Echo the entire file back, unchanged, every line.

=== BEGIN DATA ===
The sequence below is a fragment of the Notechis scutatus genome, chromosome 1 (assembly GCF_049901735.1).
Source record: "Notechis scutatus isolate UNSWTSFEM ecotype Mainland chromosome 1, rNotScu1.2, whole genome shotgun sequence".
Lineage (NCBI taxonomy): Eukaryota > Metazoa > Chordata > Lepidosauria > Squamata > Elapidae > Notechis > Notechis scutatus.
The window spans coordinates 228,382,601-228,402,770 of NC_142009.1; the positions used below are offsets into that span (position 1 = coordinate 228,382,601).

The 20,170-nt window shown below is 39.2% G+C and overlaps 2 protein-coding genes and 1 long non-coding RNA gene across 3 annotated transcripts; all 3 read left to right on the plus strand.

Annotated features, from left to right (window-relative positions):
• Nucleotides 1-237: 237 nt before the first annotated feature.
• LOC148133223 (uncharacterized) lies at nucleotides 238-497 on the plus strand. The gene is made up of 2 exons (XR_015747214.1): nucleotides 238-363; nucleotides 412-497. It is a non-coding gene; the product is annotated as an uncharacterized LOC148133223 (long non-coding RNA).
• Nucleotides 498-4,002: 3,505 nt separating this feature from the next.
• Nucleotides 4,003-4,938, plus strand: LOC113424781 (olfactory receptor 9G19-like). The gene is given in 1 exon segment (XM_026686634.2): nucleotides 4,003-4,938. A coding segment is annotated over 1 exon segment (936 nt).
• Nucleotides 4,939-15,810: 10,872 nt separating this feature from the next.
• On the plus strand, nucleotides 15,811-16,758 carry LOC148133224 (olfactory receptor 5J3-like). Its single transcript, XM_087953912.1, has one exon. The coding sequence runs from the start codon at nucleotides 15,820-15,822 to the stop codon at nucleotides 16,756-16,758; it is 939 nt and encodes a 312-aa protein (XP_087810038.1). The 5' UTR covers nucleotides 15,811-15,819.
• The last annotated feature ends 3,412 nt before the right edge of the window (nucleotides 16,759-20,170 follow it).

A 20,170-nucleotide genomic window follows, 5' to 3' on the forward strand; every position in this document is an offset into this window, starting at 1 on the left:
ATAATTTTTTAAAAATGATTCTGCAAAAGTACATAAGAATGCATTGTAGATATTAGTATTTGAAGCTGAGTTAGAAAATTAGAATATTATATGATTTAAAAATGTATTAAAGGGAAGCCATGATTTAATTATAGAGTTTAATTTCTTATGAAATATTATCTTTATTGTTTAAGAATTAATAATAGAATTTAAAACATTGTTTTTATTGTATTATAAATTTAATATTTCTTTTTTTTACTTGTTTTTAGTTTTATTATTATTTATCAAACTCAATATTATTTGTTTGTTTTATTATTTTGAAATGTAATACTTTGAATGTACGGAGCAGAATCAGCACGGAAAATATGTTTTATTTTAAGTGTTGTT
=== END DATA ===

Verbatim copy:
The sequence below is a fragment of the Notechis scutatus genome, chromosome 1 (assembly GCF_049901735.1).
Source record: "Notechis scutatus isolate UNSWTSFEM ecotype Mainland chromosome 1, rNotScu1.2, whole genome shotgun sequence".
Lineage (NCBI taxonomy): Eukaryota > Metazoa > Chordata > Lepidosauria > Squamata > Elapidae > Notechis > Notechis scutatus.
The window spans coordinates 228,382,601-228,402,770 of NC_142009.1; the positions used below are offsets into that span (position 1 = coordinate 228,382,601).

The 20,170-nt window shown below is 39.2% G+C and overlaps 2 protein-coding genes and 1 long non-coding RNA gene across 3 annotated transcripts; all 3 read left to right on the plus strand.

Annotated features, from left to right (window-relative positions):
• Nucleotides 1-237: 237 nt before the first annotated feature.
• LOC148133223 (uncharacterized) lies at nucleotides 238-497 on the plus strand. The gene is made up of 2 exons (XR_015747214.1): nucleotides 238-363; nucleotides 412-497. It is a non-coding gene; the product is annotated as an uncharacterized LOC148133223 (long non-coding RNA).
• Nucleotides 498-4,002: 3,505 nt separating this feature from the next.
• Nucleotides 4,003-4,938, plus strand: LOC113424781 (olfactory receptor 9G19-like). The gene is given in 1 exon segment (XM_026686634.2): nucleotides 4,003-4,938. A coding segment is annotated over 1 exon segment (936 nt).
• Nucleotides 4,939-15,810: 10,872 nt separating this feature from the next.
• On the plus strand, nucleotides 15,811-16,758 carry LOC148133224 (olfactory receptor 5J3-like). Its single transcript, XM_087953912.1, has one exon. The coding sequence runs from the start codon at nucleotides 15,820-15,822 to the stop codon at nucleotides 16,756-16,758; it is 939 nt and encodes a 312-aa protein (XP_087810038.1). The 5' UTR covers nucleotides 15,811-15,819.
• The last annotated feature ends 3,412 nt before the right edge of the window (nucleotides 16,759-20,170 follow it).

A 20,170-nucleotide genomic window follows, 5' to 3' on the forward strand; every position in this document is an offset into this window, starting at 1 on the left:
ATAATTTTTTAAAAATGATTCTGCAAAAGTACATAAGAATGCATTGTAGATATTAGTATTTGAAGCTGAGTTAGAAAATTAGAATATTATATGATTTAAAAATGTATTAAAGGGAAGCCATGATTTAATTATAGAGTTTAATTTCTTATGAAATATTATCTTTATTGTTTAAGAATTAATAATAGAATTTAAAACATTGTTTTTATTGTATTATAAATTTAATATTTCTTTTTTTTACTTGTTTTTAGTTTTATTATTATTTATCAAACTCAATATTATTTGTTTGTTTTATTATTTTGAAATGTAATACTTTGAATGTACGGAGCAGAATCAGCACGGAAAATATGTTTTATTTTAAGTGTTGTT